One of the recurrent themes of the 50's, 60's and 70's was the so-called "Gauge Wars". With 8mm, 9.5mm and 16mm all contending for the amateur and slightly beyond market, much was made of the comparative picture area and other features. Each gauge was insisting it was the best, (does this remind you of the nonsense over digital v. film?), whereas the more sensible among us took as much of everything as they could get. One of the side effects was the proliferation of multi-gauge machines, so that it seemed most manufacturers had one or more machines of this type. I have always been fascinated by multi-gauge machines. I especially like all those interchangeable bits. I don't really count 8/S8 machines as multi-gauge, tho' the Eumigs for instance have nice interchangeable bits.

Apart from projectors, there are various topics not tied to specific projectors or gauges that it is convenient to group under the M-G heading. So we have simply:-








Rewind Adapters

I've been making some adapters for the Muray multi-gauge rewinder. Previously, I've stuck to 9.5mm, but I decided to give 8mm a go. However, this is all very time-consuming, so I thought I would post details here so other people can make them rather then me. You may recall that I also made some adapters to handle 17.5mm (see photo), see in Big Brother 2.

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I have made some just to prove to myself I can. The 9.5 are the easiest; the Std 8 and 16 are the hardest. I used steel for the 16 - I only made the one - as I didn't think aluminium would be strong enough - I think the originals are made of some stronger alloy. Steel makes for harder and slower work. The final pic is a special adapter made on request for someone who wants to wind Standard 8 onto two spools after splitting. It's just a long version of the Std 8 adapter, with a spacer piece that has pins linking the two spools together and a collar with grub screw to stop it all falling off.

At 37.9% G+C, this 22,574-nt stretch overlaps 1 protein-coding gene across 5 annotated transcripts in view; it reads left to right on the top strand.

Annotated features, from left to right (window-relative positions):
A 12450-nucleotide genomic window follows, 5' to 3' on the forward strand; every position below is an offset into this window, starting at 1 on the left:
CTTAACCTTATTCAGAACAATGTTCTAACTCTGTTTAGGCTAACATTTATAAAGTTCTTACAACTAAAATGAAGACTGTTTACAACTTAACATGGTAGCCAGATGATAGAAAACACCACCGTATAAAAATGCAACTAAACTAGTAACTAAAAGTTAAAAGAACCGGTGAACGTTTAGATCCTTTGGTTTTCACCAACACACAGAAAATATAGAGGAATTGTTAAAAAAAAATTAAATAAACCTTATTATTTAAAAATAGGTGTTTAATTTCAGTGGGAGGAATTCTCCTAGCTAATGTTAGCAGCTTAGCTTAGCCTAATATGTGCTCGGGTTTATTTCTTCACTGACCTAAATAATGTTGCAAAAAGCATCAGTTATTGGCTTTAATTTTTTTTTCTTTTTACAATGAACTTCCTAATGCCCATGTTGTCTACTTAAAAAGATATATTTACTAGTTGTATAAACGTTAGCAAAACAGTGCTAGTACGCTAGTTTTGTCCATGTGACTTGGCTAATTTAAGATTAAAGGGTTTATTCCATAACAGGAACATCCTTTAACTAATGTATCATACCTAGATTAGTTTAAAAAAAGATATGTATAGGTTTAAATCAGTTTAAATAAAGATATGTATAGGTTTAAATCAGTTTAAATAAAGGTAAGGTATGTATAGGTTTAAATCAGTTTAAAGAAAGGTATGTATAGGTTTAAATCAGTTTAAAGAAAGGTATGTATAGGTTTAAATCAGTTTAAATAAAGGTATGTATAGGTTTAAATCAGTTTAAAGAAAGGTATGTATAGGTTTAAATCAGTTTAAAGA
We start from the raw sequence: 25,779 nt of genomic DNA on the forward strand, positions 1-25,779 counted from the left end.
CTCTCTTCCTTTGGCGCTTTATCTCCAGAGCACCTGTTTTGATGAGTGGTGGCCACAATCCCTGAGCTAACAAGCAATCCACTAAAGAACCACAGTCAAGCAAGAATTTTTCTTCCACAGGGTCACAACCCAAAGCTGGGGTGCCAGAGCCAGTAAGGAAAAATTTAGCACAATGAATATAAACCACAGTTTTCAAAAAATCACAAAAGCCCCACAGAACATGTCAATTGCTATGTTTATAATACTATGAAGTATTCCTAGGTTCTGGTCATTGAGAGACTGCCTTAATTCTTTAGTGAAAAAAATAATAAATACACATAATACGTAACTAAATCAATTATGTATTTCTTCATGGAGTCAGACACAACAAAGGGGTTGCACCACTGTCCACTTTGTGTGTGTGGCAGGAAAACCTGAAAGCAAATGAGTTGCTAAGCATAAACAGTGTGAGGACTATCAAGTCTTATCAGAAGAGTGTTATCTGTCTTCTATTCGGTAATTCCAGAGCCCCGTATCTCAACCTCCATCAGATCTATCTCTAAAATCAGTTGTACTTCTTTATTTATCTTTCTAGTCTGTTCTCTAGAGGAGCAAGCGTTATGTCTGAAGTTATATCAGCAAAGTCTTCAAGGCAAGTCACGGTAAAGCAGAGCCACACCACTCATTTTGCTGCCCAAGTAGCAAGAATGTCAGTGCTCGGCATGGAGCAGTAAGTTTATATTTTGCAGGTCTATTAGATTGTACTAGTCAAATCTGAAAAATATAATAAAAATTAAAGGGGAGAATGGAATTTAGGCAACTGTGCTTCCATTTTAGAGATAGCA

John Collins bought a Eumig Super at Harpenden, a 9.5 machine but which had somehow acquired a set of 8mm arms instead of 9.5. It was relatively simple to fix, as all that was required was a change of spindles - I copied those from mine (one re-badged as a PathRex). Finding a way to keep the spools on was a challenge, which I ducked by slightly lengthening the spindles and cannibalising a Kid Super attachment for the slide-on retainers that are a push fit, yet rotate freely once on. However, having completed the job for John, I thought I would have a go at making a conventional spool retainer, ie the ones where the end is a pivoted strip that flips 90 degrees, with a spring providing a bit of tension to hold it in place. Fiddly, but I made one as a test that would undoubtedly work. Will try to do a pic.

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